Fifth-generation Houstonian Patty Hubbard was devoted to her late husband, Ford, her family, and to Houston’s civic and cultural institutions. She will be remembered for her elegance, intellect, deep appreciation of the arts, and her delight in every opportunity to gather with the people she loved, especially for a good cause. Her knowledge of film, music, and history was encyclopedic and she was never without a good book or her beloved crossword puzzles, which she consumed with vigor. For over fifty years she was actively involved with many of Houston’s civic and cultural organizations and took great pride in the city’s development into one of the country’s premier centers for the arts. Patty was a member of the Alley Theatre’s Board of Directors for a remarkable 49 years, including as President, Chairman and Life Trustee. The Alley’s Large Stage was renamed the “Patricia Peckinpaugh Hubbard Stage” in 2003 in recognition of her importance to the Theatre’s flourishment. She served on the Boards of American Red Cross, American Cancer Society, Zoo Friends of Houston, Houston Public Library, Houston Symphony, and Houston Ballet, and chaired galas for multiple organizations, including Junior League of Houston, Museum of Fine Arts, Houston, and Houston Ballet. She was an active member of Inprint’s Presidents’ Council, the Film Committee of the Museum of Fine Arts, Houston, the Advisory Board of the Center for Performing Arts Medicine at Methodist Hospital, and the Board of Trustees of the Cullen Trust for the Performing Arts. Patty is survived by her son, Ford Hubbard, III, her granddaughter, Julia Ashland Hubbard, and numerous nieces and nephews.
Photo with wife Cornelia by Gittings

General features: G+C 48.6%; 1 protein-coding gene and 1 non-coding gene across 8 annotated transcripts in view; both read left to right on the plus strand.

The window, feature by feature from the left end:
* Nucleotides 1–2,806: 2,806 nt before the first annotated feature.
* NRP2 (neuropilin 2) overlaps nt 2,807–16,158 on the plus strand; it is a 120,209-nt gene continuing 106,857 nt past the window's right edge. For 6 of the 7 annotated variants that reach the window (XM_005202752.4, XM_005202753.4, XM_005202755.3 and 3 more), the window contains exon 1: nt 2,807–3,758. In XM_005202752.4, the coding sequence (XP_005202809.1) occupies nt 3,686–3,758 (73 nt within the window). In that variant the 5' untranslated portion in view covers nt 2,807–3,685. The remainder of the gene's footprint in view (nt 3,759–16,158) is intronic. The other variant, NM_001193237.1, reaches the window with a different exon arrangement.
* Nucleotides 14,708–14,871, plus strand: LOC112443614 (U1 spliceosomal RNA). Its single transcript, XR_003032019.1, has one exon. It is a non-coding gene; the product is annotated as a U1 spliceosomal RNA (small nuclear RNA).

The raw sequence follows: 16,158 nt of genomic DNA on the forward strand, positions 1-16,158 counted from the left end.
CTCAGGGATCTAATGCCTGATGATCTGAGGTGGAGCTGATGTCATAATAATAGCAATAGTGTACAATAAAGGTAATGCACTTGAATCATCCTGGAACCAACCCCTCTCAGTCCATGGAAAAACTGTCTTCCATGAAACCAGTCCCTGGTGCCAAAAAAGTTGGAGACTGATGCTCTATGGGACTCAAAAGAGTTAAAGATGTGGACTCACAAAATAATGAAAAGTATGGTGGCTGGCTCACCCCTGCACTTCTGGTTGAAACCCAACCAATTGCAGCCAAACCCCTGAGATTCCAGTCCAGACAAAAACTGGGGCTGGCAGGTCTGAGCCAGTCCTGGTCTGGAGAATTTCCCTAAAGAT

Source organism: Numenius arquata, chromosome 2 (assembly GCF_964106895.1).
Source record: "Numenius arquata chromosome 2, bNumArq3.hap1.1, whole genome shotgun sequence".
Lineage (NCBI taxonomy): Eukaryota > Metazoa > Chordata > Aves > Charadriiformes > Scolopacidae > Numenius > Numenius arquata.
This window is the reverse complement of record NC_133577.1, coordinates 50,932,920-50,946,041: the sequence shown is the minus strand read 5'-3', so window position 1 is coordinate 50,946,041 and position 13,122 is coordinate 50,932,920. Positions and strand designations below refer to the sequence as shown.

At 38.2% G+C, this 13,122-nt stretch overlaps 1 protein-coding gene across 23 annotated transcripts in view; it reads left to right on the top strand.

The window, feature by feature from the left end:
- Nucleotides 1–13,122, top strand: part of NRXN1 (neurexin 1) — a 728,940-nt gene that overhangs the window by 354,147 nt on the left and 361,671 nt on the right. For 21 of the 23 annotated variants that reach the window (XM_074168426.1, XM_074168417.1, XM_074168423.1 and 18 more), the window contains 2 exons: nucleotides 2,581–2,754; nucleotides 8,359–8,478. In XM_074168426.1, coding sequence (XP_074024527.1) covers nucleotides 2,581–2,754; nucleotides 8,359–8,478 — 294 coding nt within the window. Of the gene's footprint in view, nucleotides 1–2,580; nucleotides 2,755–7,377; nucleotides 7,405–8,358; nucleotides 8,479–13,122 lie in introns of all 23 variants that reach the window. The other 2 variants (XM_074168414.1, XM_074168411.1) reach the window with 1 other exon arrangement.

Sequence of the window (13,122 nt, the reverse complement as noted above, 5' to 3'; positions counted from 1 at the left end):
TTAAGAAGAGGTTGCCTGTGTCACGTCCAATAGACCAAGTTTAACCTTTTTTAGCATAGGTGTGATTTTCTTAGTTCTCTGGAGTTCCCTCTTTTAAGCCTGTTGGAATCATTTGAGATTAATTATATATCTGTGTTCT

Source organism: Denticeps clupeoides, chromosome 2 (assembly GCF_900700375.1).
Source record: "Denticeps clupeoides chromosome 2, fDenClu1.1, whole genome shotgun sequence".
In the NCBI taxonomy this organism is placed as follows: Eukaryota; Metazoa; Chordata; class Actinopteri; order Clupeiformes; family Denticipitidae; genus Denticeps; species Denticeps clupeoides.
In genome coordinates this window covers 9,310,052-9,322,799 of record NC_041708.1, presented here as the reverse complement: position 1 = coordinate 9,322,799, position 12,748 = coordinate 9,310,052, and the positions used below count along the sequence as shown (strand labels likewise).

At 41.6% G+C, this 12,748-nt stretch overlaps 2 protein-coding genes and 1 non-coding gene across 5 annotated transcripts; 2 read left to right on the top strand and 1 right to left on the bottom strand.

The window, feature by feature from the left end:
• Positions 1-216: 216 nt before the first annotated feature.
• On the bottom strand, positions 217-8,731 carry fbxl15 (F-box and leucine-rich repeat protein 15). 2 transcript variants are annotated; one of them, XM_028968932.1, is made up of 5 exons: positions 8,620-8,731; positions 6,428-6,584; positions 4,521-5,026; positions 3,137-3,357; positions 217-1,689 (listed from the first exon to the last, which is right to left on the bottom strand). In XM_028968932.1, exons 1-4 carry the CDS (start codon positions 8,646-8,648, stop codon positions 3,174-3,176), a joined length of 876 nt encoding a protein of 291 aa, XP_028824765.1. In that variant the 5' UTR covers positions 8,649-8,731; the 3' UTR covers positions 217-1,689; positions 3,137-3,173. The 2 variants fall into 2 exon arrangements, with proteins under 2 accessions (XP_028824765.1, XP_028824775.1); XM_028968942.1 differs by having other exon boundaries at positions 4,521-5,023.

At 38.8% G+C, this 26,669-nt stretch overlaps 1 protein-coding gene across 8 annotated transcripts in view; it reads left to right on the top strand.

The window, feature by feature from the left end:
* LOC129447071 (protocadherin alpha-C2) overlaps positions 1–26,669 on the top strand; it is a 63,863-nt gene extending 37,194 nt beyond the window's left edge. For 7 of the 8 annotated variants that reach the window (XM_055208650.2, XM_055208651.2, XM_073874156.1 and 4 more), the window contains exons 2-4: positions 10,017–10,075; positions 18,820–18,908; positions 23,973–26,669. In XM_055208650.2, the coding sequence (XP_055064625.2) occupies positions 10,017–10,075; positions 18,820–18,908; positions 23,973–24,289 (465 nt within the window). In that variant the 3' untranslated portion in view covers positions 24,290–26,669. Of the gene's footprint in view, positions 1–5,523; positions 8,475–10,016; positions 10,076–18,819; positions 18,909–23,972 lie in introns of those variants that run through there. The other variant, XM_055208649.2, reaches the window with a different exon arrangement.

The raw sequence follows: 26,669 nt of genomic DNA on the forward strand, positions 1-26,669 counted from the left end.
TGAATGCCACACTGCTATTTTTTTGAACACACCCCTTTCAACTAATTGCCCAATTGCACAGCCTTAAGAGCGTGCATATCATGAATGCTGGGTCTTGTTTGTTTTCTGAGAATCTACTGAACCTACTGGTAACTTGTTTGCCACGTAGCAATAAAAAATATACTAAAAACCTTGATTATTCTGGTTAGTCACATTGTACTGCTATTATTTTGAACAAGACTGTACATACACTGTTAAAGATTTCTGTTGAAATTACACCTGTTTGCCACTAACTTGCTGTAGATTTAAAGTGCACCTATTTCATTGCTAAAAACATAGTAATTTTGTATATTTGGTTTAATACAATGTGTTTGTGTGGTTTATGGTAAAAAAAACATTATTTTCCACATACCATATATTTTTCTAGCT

Meredith Long was a legendary gallerist, devoted husband to Cornelia, beloved father of seven, and captivating story-teller. Meredith Long & Co. was one of the first art galleries in the nation to champion the rebirth of interest in nineteenth and early-twentieth-century American Art. Meredith was instrumental in the formation of many important private collections in Houston and internationally, and he and Cornelia have contributed over 100 significant works of art to the Museum of Fine Arts, Houston. President George W. Bush appointed him to serve as a member of the Cultural Property Advisory Committee for the U.S. State Department. He served on the board of The Museum of Fine Arts, Houston and with Cornelia formed several important endowments for both operating expenses and art acquisitions. He not only had a life-long appreciation of art, but also discovered his second great passion: wildlife advocacy and conservation, sustaining many respected Texas wildlife artists. He believed they create important works of art while also documenting a historic record of wildlife habitats and landscapes that encourage their preservation and conservation. Missouri-born Meredith was a national debate champion, a graduate of University of Texas where he was in the ROTC Program, and a Second Lieutenant in the U.S. Air Force. His philanthropy included serving board roles for Houston’s Alley Theatre, the national Archives of American Art and the John F. Kennedy Center for the Performing Arts. He served as Chairman of Texas Heart Institute from 1993 to 2011, which included realization of the Denton A. Cooley Building. Meredith had an encyclopedic knowledge of bird dogs and was active in their training and handling. He generously passed on his knowledge and mentored countless people in the best possible ways to be a responsible hunter and fisherman.